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Frequent feral pig damage to Hawaiʻi Island parks and backyards is a costly nuisance

Clem Akina Park Hilo Hawaii Island pig damage
Kuʻuwehi Hiraishi
/
HPR
Clem Akina Park

Feral pig damage to public parks and backyard lawns on Hawaiʻi Island is becoming a frequent and costly nuisance. But this may not be the result of a spike in the number of feral pigs on the island as much as the population’s migration.

It’s 8:15 a.m. at Clem Akina Park in Wainaku as keiki trickle into the park’s facility for preschool.

Outside, a frustrated Maurice Messina surveys damage by feral pigs to the otherwise carefully landscaped park grounds. Messina oversees the county’s Parks and Recreation Department.

"The way it looks right now, it looks like somebody took a D9 to this park. You can't walk it. If you try to walk it, you'll probably twist your ankles. It's unsafe. It's unusable. Unfortunately, what we have to do is close the field until we can get it taken care of," Messina said.

Messina is referring to D9 heavy tractor-bulldozers used on construction sites. Indeed, the formerly-level green turf is now torn up, with deep troughs furrowed across its expanse.

Maurice Messina at Clem Akina Park
Kuʻuwehi Hiraishi
/
HPR
Maurice Messina at Clem Akina Park

He says Clem Akina Park is not the only county ground impacted by feral pigs in recent years. Most of the island’s 270 park facilities have experienced feral pig damage, including the Hilo Municipal Golf Course and the county-maintained ‘Alae Cemetery.

"I can tell you that it's never been this bad. I've got folks in our maintenance division that have been working here for at least 20, 25 years. And they say they've never seen a pig problem this bad."

The high visibility of feral pig damage on the Big Island in recent years may not necessarily be the result of a spike in the feral pig population, says Hawaiʻi Island wildlife biologist Kanalu Sproat of the Department of Land and Natural Resources Forestry and Wildlife Division.

"When there's less food for them, they will start going into areas where they normally don't go, especially closer to homes. And right now, we're kind of in the middle of one of those seasons. There hasn't been a lot of rain this winter and there's not a lot of fruits in the mountains. That can give the illusion that there's more than there are because now they're going into areas where they normally don't," Sproat said.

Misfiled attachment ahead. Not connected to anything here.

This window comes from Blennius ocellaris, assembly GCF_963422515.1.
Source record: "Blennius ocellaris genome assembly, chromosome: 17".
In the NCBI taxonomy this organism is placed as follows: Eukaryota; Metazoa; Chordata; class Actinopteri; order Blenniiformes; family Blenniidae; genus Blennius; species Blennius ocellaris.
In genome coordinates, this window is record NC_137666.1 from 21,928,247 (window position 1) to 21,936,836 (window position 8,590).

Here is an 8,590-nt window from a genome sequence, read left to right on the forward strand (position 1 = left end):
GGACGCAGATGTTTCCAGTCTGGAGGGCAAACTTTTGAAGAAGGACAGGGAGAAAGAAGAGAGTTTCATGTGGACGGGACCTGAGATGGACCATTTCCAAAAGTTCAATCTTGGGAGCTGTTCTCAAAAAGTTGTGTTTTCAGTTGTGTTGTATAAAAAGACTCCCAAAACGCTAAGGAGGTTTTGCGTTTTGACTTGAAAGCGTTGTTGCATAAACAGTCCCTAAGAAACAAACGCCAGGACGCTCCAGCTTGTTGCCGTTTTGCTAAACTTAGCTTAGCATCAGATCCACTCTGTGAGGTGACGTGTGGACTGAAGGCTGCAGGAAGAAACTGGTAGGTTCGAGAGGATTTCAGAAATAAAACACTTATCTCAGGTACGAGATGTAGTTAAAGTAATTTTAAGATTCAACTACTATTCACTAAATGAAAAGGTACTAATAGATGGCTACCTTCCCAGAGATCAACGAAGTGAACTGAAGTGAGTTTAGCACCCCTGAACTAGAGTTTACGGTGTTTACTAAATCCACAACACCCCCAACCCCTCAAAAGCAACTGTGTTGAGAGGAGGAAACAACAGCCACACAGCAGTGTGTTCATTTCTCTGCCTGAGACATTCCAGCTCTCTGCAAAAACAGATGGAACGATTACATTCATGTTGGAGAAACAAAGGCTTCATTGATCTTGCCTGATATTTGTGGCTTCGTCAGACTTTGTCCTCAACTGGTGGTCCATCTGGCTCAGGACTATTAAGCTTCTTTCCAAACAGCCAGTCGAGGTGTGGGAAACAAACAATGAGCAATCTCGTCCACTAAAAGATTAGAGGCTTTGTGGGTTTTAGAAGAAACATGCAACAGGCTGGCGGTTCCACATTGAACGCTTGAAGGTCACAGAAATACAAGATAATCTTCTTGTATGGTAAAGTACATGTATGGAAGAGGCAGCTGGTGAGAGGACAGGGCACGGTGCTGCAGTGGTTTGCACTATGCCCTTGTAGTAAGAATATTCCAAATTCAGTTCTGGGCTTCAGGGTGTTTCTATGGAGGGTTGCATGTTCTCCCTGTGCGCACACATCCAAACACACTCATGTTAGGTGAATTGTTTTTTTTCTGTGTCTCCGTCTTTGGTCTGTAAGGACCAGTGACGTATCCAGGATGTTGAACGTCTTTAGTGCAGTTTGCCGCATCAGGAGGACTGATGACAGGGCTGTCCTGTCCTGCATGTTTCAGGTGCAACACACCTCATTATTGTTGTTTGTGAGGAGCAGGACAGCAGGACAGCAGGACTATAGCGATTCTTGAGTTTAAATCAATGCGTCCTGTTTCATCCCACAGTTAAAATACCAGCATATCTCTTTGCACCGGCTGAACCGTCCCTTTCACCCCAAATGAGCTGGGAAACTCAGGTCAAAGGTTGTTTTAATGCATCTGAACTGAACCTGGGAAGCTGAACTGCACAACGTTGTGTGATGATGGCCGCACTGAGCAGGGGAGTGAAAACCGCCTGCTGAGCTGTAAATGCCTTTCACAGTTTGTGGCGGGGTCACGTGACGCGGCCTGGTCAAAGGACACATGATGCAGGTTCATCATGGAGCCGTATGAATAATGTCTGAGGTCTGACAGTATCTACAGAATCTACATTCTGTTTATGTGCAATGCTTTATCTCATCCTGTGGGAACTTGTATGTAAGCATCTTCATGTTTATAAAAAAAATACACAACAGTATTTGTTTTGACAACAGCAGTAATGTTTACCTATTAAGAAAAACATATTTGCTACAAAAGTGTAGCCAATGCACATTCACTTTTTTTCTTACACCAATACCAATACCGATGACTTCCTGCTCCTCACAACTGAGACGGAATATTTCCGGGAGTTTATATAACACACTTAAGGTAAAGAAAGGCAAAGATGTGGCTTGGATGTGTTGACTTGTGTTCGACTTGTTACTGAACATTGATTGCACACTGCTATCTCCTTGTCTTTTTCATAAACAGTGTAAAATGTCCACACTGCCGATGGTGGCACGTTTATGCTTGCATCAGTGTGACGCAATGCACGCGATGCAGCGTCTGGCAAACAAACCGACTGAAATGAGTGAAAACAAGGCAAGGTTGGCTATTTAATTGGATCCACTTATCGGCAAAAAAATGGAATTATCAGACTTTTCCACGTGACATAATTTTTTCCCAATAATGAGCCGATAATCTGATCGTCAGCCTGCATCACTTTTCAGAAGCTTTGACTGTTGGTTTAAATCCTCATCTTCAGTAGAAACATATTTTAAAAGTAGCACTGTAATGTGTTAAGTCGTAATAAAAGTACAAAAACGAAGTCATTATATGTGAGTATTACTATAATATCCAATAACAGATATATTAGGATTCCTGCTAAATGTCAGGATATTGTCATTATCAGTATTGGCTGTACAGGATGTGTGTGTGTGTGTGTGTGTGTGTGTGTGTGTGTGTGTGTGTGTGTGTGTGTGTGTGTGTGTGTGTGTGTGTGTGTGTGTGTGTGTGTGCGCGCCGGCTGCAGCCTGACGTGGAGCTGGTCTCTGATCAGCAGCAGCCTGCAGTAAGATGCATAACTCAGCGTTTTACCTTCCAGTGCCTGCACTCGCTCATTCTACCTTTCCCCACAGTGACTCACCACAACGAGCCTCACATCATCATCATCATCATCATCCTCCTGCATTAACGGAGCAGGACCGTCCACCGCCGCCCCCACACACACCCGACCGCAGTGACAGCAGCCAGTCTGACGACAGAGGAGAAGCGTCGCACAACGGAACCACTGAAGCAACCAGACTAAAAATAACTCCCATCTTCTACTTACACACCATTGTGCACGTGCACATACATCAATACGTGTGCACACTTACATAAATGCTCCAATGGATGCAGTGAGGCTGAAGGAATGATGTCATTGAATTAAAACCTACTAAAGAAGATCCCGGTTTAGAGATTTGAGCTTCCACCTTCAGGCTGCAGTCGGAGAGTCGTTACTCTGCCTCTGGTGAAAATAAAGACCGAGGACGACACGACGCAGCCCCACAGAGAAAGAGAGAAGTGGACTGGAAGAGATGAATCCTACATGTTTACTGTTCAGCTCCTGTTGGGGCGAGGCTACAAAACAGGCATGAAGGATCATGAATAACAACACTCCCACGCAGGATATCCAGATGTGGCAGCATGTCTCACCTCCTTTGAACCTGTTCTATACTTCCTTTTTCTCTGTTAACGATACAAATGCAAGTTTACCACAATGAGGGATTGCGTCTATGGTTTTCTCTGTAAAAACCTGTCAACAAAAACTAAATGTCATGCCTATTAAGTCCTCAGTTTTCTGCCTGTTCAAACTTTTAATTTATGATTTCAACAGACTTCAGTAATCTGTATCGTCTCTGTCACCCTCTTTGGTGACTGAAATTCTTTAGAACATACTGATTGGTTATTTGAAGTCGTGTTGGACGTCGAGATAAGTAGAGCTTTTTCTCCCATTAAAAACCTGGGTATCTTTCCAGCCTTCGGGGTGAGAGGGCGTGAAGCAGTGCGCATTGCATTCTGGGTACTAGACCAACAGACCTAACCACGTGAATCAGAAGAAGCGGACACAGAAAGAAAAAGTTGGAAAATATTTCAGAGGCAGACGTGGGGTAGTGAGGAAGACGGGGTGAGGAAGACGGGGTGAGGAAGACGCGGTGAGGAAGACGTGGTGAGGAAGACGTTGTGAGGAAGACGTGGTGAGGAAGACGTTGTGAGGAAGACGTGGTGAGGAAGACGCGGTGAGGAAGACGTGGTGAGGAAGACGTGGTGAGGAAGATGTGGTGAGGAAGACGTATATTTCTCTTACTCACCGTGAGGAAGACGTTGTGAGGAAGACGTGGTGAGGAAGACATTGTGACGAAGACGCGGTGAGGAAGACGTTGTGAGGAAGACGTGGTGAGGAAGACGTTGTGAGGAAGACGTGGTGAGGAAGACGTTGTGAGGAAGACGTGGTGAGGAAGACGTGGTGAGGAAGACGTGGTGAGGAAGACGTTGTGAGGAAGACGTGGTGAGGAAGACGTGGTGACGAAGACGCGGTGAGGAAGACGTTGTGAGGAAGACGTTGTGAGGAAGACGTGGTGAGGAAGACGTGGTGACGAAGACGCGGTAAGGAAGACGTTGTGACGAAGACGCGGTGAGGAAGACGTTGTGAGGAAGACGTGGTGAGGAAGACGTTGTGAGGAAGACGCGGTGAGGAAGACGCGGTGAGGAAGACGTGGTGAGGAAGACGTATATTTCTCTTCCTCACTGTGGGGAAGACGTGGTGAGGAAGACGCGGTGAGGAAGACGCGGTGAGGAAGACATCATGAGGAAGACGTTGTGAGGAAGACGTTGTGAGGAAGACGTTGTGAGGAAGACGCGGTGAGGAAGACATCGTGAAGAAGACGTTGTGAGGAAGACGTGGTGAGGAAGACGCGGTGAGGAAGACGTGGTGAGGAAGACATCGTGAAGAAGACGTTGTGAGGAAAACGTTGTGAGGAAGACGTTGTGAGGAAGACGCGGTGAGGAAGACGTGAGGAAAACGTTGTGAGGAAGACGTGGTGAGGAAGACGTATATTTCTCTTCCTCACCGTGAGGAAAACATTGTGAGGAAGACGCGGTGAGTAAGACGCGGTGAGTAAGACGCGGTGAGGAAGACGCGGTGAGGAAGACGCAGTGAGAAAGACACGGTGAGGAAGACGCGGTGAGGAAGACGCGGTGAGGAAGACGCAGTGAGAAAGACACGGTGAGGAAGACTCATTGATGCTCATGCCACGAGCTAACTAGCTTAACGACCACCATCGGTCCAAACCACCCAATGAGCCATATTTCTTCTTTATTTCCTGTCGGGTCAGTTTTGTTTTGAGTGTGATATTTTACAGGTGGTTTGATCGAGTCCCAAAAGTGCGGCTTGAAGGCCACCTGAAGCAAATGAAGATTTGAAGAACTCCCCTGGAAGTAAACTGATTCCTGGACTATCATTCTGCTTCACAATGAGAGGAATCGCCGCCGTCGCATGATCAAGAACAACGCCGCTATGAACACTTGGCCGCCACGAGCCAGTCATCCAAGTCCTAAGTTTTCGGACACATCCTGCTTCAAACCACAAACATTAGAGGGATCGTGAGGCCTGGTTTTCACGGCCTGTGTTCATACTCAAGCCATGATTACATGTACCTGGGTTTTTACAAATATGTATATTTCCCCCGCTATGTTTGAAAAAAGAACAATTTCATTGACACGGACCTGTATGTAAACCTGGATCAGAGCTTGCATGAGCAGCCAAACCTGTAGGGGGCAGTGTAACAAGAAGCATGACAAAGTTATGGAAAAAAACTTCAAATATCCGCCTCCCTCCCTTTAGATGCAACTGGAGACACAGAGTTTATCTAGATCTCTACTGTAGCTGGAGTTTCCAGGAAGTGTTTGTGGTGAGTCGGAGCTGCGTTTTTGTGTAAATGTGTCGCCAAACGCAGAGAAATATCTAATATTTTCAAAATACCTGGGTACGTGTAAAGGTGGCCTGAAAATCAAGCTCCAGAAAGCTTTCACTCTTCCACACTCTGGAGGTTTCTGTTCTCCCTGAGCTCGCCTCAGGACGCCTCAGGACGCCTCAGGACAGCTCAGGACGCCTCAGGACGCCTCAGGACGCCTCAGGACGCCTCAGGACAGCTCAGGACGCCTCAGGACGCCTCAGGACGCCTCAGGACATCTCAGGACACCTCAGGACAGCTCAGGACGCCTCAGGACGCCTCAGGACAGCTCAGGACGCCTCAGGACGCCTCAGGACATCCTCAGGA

clem akina park
Kuʻuwehi Hiraishi
/
HPR
Clem Akina Park

When asked whether hunting rules should be loosened to allow hunters to help control the feral pig population, Sproat says hunters may be conflicted about it.

If the population goes down, that would limit the source of their harvest. Plus, he says hunting laws are already pretty liberal.

"Most areas are year-round hunting. If not, you can hunt for six months, which is still kind of a lot. And the limit is if there's a limit, the limit is like two pigs per day. And so for most hunters, two pigs is already kind of plenty and it's per day," Sproat told Hawaiʻi Public Radio.

Back at Clem Akina Park, Messina is working to fence off a portion of the park that leads to the forest to keep the pigs out.

He estimates the fencing will cost $35,000 out of his budget, and that doesn’t include repairing the turf or hiring pig trappers to remove the local pig population.

"If we end up starting to fence off big swaths of land in our county facilities, that means that money is coming out of that $800,000 that we have. Reality is it's just going to take away the recreation opportunities for our island," Messina said.

Messina says county summer fun is coming up in a few months, so he’s fighting against the clock to try to resolve the issue.

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